Now a bewildered public is forced to learn about words like "transformative"," derivative" and "Fair Use." 

And to think that all you wanted to do was to share a holiday memory with grandma on YouTube.

These are questions we shouldn't have to answer in a creative society.  The history of mankind is built upon the creative output of those that came before.  Without the wheel, for instance, there would be no automobiles  and transportation on the whole would be a very different if not inefficient proposition.

So should someone have patented the concept of a cylindrical object for the purpose of rotating around an axis ?   Perhaps but it should never have been expected to exist in perpetuity.  If such a patent existed it's entirely possible, for example, that we'd be controlling the direction of our cars with levers instead of that familiar direction control device we know as a steering wheel

The holder of the patent (or copyright) could prevent any use not explicitly under their control which would include anything that resembled or made reference to the wheel product.

That sounds ridiculous but is exactly what is happening with copyright law now.  No reasonable person would deny anyone the right to profit from their efforts .  The problem arises when protection of those rights subverts the very innovation that copyright sought to protect. 

Even if you never run afoul of someone else's copyright you still suffer the consequences. 
Why, for example, in an age of almost instantaneous access to information do we still have artificial limits placed on how we consume media?  The entertainment industry would argue that there's a minimum period of time necessary to protect their revenue potential.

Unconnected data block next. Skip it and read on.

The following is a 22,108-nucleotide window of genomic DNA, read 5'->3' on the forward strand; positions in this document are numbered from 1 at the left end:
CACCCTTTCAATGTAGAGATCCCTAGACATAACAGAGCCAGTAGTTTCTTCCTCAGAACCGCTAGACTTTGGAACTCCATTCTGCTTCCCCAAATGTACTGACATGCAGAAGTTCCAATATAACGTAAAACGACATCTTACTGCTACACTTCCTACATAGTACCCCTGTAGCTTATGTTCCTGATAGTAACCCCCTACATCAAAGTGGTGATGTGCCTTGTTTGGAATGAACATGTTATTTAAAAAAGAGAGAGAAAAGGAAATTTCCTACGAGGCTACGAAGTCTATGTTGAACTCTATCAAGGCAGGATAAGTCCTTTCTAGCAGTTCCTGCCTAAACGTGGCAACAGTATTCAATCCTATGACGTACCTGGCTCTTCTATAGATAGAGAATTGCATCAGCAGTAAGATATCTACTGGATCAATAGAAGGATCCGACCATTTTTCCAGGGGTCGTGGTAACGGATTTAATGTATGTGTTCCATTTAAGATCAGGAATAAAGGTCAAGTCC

That argument ignores the revenue potential afforded by alternate modes of content delivery.  A friend of mine recently posed a question to me.  He said, " Why do I have to wait months for a new movie to be available somewhere other than a movie theater?"

You know, I have to agree.  He brought up the fact that many people have home theater systems that could offer an excellent viewing experience.  To me, I'd rather see a new movie in the theater and I'm sure I'm not alone.  Nonetheless, I shouldn't be denied the option.

Seeing a movie in a theater is a "premium" experience and I'm willing to pay more for it.  However,  I'm not willing to support a business model rooted in the middle of the last century to get it.  There was a time when the only way to see a  first run movie was at a theater.  That's hasn't been the case for a decade now.  It's not about the technology it's about revenue.

There are very few cases where a 50 year old business model is relevant to contemporary markets but the industry doesn't it see it that way.

In some cases new entertainment content will go straight to online sources like YouTube, direct to DVD or even services like NetFlix.  So with alternate delivery mechanisms available do we really need so many theaters?

Should we be limiting our entertainment options based on nothing more than propping up an industry that refuses to respond to a new market dynamic?

I'd rather have a few really great theaters offering a superior experience than a lesser one from a business model that's groaning under its own weight. 

Remember we're still  talking about restricting content here.  In some cases, your content if someone deems it a threat to their copyright.  We're also talking about restricting your choices.  The least of which is your opportunity to use content  any way you wish

I've never been a fan of change for its own sake but when it comes to copyrights I don't have to betray that rule because change desperately needs to happen.